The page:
The digital technology revolution, coupled with advances of the sharing economy, has led to impressive growth. For example, two European carpooling services, Carpooling and BlaBlaCar, have created the equivalent of a national rail network (in terms of passenger volume) without a dollar of new infrastructure.

And it is this kind of growth–and the associated consumer benefits–that have resulted in consumers transferring the responsibility of regulation to these private platforms. Whether it’s copyright management of music turned over to Apple, privacy and data mining for advertising over to Google, or ownership of written works to Amazon, it has been this combination of convenience and trust that has moved regulation away from the government.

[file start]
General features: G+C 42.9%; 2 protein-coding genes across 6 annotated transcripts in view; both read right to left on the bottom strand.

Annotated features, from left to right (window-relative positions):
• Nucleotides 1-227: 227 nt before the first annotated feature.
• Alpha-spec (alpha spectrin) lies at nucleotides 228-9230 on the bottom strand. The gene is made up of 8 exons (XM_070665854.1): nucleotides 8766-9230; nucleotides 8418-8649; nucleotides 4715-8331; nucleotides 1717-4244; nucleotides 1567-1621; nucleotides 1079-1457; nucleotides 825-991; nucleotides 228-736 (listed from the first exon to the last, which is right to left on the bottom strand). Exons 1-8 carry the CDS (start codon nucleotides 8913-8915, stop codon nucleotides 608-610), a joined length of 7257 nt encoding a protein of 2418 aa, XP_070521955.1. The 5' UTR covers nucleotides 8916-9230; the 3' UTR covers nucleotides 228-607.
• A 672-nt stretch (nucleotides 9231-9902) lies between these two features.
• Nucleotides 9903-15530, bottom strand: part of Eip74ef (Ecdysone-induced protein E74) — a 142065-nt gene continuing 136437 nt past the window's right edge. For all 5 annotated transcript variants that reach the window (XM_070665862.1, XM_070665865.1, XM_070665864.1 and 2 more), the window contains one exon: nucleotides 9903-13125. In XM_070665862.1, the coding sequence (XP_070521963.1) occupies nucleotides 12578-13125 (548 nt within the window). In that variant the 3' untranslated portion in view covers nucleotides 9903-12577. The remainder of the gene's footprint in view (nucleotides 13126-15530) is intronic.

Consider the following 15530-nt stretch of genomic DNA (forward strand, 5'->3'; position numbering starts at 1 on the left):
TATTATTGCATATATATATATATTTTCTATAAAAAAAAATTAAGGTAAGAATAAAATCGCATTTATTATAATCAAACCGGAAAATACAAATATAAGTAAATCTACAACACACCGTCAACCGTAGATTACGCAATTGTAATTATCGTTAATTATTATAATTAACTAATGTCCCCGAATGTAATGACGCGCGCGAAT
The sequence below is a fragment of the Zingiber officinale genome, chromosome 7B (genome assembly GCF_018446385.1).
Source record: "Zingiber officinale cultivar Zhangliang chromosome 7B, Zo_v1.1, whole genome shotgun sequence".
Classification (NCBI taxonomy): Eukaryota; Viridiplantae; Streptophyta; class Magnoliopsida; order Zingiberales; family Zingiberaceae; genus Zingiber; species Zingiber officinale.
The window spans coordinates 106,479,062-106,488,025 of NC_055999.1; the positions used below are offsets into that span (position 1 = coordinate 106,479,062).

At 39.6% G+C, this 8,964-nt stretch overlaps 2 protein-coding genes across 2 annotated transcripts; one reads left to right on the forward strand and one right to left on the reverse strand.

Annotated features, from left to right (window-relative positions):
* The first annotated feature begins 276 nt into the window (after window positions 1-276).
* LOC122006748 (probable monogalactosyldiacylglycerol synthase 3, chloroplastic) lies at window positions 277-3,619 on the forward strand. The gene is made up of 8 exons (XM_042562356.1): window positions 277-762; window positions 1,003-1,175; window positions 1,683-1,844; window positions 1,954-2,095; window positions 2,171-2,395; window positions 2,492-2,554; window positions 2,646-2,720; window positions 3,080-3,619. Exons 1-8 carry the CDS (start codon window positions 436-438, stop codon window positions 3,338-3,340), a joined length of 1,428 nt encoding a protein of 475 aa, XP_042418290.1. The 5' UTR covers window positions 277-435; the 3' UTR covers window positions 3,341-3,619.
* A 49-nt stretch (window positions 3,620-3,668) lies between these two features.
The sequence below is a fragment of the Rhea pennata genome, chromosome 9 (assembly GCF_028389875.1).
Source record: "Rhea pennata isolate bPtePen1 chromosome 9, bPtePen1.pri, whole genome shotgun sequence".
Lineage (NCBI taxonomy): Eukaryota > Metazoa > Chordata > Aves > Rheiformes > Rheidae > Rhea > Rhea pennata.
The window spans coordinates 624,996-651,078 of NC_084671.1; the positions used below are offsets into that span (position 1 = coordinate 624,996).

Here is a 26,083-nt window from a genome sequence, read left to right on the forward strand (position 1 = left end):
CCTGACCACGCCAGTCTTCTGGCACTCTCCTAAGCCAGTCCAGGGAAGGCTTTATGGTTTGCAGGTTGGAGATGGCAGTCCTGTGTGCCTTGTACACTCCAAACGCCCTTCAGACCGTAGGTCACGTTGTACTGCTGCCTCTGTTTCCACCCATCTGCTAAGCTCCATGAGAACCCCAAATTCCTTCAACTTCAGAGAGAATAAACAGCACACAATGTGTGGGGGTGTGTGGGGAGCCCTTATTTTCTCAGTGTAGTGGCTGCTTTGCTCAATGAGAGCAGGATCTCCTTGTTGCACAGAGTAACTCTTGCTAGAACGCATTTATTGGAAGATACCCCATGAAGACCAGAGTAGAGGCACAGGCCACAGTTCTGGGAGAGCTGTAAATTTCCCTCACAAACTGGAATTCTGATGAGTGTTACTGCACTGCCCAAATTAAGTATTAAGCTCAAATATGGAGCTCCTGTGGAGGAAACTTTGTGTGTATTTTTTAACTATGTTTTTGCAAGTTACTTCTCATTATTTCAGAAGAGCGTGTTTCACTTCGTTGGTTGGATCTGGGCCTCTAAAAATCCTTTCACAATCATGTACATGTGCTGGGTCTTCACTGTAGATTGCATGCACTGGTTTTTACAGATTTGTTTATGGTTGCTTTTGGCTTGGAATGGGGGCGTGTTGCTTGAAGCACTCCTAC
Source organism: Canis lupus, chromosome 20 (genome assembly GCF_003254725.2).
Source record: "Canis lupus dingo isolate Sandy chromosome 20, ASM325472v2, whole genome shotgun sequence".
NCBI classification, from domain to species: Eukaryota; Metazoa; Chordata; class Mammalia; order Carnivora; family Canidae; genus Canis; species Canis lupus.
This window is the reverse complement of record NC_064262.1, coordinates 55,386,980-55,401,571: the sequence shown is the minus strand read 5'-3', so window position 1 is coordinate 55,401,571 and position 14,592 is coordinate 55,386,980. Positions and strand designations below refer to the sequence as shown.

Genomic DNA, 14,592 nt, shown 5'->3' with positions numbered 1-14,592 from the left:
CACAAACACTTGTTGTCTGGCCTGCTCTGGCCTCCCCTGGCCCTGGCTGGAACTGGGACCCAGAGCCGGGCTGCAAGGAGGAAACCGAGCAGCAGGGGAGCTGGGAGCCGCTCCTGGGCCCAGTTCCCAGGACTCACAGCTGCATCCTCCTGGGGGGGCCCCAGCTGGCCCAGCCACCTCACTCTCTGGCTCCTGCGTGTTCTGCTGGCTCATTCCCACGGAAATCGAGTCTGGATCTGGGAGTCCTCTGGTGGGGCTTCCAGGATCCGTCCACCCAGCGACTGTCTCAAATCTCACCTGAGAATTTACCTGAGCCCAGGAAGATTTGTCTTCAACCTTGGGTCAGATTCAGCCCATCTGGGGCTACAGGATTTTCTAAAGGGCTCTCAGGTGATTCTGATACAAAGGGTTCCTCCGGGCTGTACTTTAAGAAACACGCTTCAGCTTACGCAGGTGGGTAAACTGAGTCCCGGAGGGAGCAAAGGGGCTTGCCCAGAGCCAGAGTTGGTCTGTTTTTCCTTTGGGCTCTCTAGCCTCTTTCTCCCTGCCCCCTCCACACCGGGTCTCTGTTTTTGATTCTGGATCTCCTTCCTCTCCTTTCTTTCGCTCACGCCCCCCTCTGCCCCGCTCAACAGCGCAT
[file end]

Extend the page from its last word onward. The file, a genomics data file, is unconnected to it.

Professor Arun Sundararajan implores consumers to think carefully about the implications of doing so, rather than allowing it simply as a byproduct of advances in digital technology.

Arun Sundararajan is Professor and NEC Faculty Fellow at New York University's Leonard N. Stern School of Business. He also heads the Social Cities Initiative at NYU's Center for Urban Science+Progress, and is an affiliated faculty member at NYU's Center for Data Science. Professor Sundararajan's research program studies how digital technologies transform business and society. Some of his current and recent research focuses on the ... View Profile